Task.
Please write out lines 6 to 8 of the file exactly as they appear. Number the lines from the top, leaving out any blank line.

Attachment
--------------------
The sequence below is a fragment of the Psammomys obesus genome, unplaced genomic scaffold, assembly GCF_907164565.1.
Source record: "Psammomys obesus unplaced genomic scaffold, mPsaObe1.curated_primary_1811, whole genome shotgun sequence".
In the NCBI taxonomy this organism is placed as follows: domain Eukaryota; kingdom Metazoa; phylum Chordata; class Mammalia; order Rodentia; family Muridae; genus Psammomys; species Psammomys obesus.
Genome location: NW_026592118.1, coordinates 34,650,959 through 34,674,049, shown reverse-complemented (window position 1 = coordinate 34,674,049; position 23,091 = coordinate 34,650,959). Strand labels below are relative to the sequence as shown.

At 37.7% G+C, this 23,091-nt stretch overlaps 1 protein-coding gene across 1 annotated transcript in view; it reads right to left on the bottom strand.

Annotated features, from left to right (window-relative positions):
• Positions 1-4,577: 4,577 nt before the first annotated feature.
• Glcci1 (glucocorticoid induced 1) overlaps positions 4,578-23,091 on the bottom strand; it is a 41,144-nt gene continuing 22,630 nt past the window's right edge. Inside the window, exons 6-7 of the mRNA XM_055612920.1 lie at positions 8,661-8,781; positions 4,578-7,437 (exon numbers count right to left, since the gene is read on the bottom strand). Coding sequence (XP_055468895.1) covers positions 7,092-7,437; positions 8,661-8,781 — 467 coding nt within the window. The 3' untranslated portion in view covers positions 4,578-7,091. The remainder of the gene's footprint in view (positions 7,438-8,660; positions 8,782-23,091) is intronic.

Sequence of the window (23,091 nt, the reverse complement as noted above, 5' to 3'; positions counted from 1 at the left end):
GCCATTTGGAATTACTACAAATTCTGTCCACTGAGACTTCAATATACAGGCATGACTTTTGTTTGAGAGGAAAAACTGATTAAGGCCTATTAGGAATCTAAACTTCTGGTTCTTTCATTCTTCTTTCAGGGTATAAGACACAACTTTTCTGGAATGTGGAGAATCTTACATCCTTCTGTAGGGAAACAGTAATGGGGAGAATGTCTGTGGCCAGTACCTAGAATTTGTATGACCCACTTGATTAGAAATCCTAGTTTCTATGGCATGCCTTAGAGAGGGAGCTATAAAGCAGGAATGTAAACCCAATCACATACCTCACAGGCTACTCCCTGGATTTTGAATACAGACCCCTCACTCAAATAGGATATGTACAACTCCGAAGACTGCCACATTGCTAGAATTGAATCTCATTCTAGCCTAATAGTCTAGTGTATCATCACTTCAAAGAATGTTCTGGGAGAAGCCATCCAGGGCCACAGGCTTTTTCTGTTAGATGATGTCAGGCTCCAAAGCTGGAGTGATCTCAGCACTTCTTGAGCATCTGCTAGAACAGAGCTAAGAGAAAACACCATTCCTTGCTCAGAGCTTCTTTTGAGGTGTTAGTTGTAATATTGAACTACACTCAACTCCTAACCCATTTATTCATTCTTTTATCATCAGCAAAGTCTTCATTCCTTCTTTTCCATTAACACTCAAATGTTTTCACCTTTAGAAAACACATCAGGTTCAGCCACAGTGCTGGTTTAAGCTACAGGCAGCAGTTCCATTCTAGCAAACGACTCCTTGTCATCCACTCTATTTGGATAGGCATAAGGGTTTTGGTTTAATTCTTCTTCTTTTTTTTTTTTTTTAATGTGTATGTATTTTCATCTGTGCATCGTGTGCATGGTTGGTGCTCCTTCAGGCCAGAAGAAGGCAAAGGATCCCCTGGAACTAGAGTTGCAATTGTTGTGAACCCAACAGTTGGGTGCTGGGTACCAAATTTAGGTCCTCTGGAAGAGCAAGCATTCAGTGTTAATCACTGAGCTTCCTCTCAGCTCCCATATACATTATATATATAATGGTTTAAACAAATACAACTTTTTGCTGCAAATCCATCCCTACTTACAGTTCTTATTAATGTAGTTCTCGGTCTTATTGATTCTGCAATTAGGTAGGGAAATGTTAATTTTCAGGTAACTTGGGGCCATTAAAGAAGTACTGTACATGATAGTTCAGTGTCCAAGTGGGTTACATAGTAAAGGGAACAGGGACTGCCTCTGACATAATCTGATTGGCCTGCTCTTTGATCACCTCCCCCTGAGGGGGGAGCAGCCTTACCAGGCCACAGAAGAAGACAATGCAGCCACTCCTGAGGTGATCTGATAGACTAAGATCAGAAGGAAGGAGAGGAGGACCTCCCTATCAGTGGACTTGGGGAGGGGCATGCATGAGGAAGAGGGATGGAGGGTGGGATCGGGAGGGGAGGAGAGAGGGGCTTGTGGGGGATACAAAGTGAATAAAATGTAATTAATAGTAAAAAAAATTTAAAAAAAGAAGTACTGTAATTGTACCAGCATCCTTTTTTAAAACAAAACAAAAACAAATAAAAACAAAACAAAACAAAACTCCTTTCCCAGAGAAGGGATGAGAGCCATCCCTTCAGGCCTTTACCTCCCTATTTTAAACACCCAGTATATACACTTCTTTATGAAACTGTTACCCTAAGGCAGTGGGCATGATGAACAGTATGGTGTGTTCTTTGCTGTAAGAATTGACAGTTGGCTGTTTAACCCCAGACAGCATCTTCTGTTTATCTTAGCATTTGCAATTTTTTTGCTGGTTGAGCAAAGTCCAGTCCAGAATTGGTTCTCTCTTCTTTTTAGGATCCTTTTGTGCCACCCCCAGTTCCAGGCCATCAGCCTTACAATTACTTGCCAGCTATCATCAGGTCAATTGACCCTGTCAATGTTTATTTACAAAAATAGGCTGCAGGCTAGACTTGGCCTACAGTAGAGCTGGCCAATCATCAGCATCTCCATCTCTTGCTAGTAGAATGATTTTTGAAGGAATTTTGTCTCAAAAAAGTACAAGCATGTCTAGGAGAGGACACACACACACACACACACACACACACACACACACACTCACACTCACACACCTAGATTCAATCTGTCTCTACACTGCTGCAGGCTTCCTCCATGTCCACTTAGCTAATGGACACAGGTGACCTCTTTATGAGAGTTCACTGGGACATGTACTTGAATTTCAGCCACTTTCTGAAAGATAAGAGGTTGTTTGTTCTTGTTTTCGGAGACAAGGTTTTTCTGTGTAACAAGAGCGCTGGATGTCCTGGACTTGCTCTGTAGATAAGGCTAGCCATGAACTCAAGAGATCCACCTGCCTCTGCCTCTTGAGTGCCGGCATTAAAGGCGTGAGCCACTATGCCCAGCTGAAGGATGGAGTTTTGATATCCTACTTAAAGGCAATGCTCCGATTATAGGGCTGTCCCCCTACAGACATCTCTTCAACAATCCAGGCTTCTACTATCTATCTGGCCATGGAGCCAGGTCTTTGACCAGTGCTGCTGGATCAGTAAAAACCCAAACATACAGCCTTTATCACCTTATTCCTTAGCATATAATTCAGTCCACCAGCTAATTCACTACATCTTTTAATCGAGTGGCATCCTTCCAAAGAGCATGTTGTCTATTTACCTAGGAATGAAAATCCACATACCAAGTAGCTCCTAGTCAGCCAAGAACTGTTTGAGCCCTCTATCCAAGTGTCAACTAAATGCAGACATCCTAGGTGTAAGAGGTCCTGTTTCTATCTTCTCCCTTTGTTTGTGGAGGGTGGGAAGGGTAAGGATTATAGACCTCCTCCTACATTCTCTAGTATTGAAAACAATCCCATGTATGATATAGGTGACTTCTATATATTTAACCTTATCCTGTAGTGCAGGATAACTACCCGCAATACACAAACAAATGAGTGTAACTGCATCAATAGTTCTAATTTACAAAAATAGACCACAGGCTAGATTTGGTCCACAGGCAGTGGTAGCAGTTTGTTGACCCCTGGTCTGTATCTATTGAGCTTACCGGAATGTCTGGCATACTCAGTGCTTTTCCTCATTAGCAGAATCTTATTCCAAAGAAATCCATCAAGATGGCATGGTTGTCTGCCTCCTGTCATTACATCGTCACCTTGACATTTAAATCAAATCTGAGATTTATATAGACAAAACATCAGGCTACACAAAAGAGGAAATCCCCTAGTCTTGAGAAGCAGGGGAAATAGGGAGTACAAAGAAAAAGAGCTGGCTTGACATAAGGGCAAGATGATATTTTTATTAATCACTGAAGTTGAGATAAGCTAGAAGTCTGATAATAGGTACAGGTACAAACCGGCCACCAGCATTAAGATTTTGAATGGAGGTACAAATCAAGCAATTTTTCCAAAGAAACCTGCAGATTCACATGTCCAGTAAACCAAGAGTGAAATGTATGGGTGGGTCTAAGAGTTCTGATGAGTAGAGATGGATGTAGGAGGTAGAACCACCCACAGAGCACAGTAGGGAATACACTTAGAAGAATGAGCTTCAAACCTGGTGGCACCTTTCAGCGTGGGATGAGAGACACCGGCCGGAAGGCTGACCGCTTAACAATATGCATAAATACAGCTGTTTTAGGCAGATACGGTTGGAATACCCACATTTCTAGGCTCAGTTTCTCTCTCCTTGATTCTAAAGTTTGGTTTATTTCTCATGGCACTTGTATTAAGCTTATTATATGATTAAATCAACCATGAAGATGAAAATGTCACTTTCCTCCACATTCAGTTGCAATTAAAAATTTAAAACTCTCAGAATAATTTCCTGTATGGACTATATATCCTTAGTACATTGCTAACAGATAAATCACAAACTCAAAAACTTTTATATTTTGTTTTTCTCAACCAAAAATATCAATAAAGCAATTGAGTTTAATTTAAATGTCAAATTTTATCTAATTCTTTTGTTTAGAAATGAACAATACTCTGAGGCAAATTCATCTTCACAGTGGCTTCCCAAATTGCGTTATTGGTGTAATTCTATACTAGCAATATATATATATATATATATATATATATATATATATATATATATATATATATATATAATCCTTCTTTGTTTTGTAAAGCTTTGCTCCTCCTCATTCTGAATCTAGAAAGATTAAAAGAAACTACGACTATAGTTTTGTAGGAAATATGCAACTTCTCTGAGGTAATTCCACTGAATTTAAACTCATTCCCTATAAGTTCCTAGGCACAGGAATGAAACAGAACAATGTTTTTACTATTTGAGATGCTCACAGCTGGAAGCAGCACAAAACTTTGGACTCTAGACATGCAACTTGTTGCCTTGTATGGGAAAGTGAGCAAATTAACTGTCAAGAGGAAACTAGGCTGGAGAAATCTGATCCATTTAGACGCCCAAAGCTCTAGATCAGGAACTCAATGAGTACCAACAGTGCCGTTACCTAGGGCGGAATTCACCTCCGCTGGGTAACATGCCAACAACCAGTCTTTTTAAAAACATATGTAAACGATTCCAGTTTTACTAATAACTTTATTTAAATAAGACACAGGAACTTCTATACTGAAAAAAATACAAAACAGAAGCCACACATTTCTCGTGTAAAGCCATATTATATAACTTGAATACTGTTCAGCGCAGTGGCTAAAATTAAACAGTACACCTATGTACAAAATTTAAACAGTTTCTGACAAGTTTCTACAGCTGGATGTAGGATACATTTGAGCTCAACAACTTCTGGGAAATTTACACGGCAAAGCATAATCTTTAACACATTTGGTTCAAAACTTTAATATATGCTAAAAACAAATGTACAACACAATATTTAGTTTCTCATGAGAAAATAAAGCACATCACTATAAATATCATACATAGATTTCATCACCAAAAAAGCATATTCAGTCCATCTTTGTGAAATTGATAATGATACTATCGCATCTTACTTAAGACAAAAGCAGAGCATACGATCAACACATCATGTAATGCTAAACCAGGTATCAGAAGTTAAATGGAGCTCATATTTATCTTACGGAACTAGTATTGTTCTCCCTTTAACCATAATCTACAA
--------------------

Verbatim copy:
Annotated features, from left to right (window-relative positions):
• Positions 1-4,577: 4,577 nt before the first annotated feature.
• Glcci1 (glucocorticoid induced 1) overlaps positions 4,578-23,091 on the bottom strand; it is a 41,144-nt gene continuing 22,630 nt past the window's right edge. Inside the window, exons 6-7 of the mRNA XM_055612920.1 lie at positions 8,661-8,781; positions 4,578-7,437 (exon numbers count right to left, since the gene is read on the bottom strand). Coding sequence (XP_055468895.1) covers positions 7,092-7,437; positions 8,661-8,781 — 467 coding nt within the window. The 3' untranslated portion in view covers positions 4,578-7,091. The remainder of the gene's footprint in view (positions 7,438-8,660; positions 8,782-23,091) is intronic.